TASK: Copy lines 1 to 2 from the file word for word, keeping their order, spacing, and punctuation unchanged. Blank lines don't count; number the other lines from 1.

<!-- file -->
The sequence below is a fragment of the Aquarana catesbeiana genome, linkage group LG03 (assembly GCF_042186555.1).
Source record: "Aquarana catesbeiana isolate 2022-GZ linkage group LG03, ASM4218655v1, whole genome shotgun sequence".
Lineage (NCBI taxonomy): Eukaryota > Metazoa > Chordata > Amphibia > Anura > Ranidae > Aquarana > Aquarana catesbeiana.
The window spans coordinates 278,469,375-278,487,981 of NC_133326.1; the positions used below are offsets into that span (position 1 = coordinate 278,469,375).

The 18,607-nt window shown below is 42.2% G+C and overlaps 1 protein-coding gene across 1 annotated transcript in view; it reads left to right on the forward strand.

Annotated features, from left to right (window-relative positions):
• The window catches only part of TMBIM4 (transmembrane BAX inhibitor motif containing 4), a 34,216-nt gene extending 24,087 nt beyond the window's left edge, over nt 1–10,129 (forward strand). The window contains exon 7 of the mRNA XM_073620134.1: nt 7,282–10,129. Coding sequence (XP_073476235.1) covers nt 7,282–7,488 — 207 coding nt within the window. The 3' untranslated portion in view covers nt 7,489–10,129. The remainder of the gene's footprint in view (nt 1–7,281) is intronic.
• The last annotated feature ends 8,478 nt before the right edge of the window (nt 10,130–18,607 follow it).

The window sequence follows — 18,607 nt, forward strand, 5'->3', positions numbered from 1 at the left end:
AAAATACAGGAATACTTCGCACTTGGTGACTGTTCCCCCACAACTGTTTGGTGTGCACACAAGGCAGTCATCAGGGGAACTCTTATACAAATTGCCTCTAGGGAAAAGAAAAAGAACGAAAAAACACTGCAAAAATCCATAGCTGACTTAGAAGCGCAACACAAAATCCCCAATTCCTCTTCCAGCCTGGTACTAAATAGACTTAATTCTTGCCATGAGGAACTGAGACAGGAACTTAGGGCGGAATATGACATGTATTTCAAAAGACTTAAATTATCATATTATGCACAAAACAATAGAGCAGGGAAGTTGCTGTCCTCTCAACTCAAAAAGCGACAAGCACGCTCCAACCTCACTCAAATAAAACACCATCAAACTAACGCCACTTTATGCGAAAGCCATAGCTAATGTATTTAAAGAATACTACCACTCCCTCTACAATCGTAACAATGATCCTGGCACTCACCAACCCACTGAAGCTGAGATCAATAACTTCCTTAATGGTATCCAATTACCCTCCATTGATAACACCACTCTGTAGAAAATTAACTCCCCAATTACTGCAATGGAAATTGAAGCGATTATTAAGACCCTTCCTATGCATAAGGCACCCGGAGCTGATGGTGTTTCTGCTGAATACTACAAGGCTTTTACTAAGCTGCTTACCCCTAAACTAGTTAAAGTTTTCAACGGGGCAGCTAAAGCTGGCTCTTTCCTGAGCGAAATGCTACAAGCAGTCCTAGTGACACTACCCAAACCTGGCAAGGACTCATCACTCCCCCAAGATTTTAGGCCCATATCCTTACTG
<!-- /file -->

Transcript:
The sequence below is a fragment of the Aquarana catesbeiana genome, linkage group LG03 (assembly GCF_042186555.1).
Source record: "Aquarana catesbeiana isolate 2022-GZ linkage group LG03, ASM4218655v1, whole genome shotgun sequence".